The clear conclusion is that consumers and businesses do not have confidence in the local currency and various interventions by the government. Using the US dollar is motivated by the need to survive for most businesses which suffered massive exchange rate losses from October to date.

De facto dollarisation is helping local producers to get fair value for their products, keeping them in business. Local producers learnt well from their painful experiences in and have remained alert to the black market exchange rate. It can only be rational given the prevailing economic uncertainty in Zimbabwe.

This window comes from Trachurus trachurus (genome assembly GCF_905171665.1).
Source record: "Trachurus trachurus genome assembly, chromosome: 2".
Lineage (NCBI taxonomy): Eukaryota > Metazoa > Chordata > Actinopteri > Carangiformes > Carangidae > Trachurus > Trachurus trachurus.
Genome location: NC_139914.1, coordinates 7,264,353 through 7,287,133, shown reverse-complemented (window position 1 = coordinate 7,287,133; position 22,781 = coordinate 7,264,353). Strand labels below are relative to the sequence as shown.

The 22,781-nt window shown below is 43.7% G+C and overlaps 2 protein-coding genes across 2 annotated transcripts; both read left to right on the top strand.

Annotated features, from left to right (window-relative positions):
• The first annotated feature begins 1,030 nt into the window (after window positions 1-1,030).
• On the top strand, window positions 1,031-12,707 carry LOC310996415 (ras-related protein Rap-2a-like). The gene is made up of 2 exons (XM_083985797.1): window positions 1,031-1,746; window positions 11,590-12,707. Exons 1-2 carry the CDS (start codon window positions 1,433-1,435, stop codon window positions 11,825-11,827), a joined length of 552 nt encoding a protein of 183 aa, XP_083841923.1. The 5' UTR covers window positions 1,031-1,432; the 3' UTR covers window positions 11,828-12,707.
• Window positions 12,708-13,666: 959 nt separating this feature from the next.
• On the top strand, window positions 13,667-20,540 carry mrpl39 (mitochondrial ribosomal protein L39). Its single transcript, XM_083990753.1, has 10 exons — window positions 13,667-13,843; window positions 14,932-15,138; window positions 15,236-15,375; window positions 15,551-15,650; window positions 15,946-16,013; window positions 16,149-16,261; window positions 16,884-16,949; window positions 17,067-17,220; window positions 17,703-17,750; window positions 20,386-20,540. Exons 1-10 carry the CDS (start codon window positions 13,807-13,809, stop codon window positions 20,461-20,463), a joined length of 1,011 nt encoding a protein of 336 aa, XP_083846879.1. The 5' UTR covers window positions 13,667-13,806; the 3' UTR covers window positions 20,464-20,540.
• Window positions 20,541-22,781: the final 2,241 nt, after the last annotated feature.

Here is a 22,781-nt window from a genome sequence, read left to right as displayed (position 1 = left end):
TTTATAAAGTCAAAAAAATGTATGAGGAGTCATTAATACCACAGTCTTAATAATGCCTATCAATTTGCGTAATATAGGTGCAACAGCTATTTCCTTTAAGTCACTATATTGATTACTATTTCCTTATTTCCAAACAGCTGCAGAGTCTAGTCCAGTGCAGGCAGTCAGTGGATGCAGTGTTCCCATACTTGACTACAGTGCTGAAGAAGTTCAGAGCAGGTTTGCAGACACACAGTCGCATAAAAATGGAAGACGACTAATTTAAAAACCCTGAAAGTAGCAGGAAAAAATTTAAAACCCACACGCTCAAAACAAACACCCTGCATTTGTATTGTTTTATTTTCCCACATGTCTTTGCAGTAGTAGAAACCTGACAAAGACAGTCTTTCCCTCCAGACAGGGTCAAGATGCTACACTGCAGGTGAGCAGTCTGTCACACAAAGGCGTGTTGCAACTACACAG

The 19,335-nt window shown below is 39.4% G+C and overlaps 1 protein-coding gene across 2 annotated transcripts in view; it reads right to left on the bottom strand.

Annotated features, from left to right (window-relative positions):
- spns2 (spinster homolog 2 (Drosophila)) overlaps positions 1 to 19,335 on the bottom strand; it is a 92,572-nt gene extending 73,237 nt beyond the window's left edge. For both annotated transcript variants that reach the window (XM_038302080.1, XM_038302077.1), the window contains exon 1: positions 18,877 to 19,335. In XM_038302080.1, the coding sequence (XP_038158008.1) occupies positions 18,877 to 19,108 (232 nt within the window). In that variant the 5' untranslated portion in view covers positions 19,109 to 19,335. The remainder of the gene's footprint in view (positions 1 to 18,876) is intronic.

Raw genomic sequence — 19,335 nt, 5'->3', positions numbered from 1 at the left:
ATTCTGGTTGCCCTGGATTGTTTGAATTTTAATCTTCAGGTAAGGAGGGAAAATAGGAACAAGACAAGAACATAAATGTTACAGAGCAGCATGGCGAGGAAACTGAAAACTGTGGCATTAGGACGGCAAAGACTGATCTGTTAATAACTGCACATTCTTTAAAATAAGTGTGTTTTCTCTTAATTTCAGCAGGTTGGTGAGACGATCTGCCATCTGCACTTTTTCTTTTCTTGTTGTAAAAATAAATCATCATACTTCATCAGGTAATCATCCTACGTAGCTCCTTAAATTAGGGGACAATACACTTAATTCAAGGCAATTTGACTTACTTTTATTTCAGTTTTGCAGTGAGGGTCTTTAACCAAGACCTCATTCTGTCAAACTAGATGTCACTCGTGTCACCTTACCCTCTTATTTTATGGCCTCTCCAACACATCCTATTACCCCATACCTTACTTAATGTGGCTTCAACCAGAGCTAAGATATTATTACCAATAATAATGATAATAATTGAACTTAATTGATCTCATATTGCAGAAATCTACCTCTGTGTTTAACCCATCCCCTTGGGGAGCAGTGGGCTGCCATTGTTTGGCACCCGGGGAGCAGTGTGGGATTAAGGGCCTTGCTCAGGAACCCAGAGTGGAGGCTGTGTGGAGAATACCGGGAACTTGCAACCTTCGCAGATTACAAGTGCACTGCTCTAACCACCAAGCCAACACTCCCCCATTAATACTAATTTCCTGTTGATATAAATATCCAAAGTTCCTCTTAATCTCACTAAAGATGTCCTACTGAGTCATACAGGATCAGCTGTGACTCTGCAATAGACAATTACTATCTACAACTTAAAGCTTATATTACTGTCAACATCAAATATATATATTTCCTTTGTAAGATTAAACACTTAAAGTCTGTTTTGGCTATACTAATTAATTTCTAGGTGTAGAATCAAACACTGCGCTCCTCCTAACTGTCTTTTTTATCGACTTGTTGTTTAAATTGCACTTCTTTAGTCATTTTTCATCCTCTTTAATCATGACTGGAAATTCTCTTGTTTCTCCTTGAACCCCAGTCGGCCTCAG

Victor Bhoroma is a business and economic analyst. To receive news updates daily, enter your email address Enter your email address: Breaking News delivered to your mailbox Share.

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Currency substitution